The Law Enforcement degree is intended for students who do not intend to transfer to a university after graduation and who primarily intend to seek a career as a police officer in a local or county police agency. This degree can also be ideal for those seeking a career in corrections by taking electives related to the field. Contact an academic advisor for a specific academic plan leading to successful graduation.
Program requirements may change over time. Specific degree/graduation requirements are determined by a degree audit.
This course provides an introduction to the police profession by examining the history of policing, the mental and physical requirements for a police officer, and police operational issues. Consideration is also given to current policing trends.
Study of human interaction focusing on social influences shaping personality, structure and dynamics of human society. Topics include: sociological perspective, culture, society, social interaction; social change in global perspective; socialization; families; social class; and social stratification; race and ethnicity; and deviance.
Students will study the writing process by reading essays illustrating a variety of rhetorical strategies, analyzing texts, and writing, revising, and editing short essays. Course is for students who have assessed into developmental English, receiving supplemental instruction for course completion.
Focuses on the fundamentals of investigation, crime scene applications, and investigative techniques and procedures. Upon completion of this course, the student will understand the theory and practicality of investigation from crime scene to courtroom.
This course provides an understanding of the fundamental principles of good writing and effective police reporting by developing a practical, basic understanding to the types of reports and forms commonly used in the field of criminal justice.
Focuses on psychology as a science, introducing Concepts, research methods and research in a variety of subfields, including neuroscience, sensation and perception, consciousness, learning and memory, cognition, motivation and emotion, development, personality, disorders and therapy, and social psychology.
An examination of American racial and ethnic diversity with an attempt to understand racial and ethnic relations. The examination is made emphasizing the sociological perspective while including material from the other social sciences.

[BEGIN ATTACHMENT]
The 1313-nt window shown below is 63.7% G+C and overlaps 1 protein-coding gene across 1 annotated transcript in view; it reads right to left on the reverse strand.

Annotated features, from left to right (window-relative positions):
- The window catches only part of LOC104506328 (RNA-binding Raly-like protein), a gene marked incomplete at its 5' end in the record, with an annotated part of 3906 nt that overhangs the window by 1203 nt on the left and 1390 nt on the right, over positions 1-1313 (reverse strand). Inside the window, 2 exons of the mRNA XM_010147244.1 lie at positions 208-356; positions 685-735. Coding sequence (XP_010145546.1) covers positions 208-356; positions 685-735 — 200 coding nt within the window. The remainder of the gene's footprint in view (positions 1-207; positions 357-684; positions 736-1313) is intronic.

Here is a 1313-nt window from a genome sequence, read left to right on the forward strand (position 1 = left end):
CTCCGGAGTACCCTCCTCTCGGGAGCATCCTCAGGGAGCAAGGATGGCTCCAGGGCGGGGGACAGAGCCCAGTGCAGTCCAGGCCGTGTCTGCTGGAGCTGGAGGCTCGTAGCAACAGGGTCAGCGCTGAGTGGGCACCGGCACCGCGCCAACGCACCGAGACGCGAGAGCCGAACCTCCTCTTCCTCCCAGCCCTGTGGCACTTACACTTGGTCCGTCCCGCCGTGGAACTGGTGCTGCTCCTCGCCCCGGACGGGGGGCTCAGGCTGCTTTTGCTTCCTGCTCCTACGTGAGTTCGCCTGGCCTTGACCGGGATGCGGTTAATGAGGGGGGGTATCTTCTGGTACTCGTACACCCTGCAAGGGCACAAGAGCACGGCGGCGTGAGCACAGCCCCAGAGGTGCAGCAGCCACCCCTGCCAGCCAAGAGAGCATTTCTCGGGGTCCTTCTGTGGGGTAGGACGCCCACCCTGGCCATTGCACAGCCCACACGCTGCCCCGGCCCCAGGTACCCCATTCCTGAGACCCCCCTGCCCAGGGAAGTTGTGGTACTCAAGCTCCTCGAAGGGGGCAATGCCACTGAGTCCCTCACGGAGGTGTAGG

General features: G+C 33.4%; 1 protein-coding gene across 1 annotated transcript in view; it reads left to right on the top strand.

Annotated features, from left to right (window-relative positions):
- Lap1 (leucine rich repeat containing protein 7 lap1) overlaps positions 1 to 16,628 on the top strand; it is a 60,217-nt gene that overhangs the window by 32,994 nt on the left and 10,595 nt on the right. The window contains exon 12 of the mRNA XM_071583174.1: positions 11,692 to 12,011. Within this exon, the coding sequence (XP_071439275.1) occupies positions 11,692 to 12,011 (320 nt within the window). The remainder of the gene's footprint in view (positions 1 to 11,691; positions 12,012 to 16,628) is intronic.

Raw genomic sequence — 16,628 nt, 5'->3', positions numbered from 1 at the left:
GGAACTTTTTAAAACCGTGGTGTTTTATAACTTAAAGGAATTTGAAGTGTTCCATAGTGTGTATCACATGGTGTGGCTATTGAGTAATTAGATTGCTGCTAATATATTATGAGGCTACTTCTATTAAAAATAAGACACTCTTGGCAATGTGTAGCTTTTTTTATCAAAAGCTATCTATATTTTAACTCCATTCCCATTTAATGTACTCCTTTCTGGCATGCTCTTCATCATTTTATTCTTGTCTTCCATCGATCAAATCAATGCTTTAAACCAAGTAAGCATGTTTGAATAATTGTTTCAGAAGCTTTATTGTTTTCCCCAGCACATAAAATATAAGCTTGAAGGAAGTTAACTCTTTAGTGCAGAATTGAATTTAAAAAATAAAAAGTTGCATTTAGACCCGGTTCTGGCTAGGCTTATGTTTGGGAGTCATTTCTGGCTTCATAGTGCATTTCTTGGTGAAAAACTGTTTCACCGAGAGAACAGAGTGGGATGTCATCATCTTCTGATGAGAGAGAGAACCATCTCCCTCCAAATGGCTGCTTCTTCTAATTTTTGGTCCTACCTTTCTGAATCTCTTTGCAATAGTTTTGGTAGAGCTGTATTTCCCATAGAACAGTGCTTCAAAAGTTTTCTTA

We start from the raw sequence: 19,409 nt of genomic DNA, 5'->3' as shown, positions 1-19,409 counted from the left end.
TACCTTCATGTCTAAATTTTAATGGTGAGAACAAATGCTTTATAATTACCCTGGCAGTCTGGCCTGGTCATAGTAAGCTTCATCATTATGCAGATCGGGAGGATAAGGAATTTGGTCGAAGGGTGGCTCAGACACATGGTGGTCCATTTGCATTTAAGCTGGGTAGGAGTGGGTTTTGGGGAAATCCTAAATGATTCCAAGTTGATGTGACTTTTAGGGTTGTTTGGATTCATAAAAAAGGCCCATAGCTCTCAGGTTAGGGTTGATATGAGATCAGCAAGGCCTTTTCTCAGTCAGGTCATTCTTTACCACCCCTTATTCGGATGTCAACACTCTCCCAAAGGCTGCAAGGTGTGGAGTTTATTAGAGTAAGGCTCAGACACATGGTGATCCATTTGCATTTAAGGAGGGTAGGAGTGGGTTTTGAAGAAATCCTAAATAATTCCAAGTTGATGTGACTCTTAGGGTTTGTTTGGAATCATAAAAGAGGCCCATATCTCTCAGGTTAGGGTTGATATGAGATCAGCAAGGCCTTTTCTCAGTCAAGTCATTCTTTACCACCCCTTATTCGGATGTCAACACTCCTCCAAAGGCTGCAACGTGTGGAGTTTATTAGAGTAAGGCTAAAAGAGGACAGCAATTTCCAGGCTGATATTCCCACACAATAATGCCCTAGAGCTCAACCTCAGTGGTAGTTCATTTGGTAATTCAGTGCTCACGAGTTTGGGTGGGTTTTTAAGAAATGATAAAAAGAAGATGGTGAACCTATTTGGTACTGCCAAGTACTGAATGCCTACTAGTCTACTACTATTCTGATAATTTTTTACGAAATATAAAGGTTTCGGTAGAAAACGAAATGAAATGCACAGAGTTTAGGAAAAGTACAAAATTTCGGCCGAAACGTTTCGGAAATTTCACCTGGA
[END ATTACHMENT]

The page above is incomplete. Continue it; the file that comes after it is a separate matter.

An issue oriented course. Among the issues covered are how sociologists view social problems, the changing family, poverty, race and ethnic relations, aging, crime and criminal justice, human sexual behavior, problems of physical and mental illness, urban problems, and other areas based upon student interests.
Designed to familiarize the student with development and trends in the juvenile justice system. It includes delinquency prevention, causation of juvenile crime, and treatment and control of the juvenile delinquent.
This course analyzes criminological theories. Crime in relation to physical and psychological factors, to cultural areas, to the family and to other social institutions will be examined. Consideration is given to professional crime and white collar crime.
* There are prerequisites, course requisites, or minimum placement test scores for this course. ** Electives must be approved by the Program Coordinator + Course only offered fall semester ++ Course only offered spring and summer semester +++ Course only offered spring semester ++++ Course offered in summer term only ^ SOS 050 Human Relations and PSY 271 Introduction to Psychology cannot be used as a social science elective ^^ Consult Academic Advisor for appropriate course ^^^ Course requires a 30-hour practicum experience in addition to classroom lecture hours ^^^^ ECE 120 and ECE 125 must be taken the same semester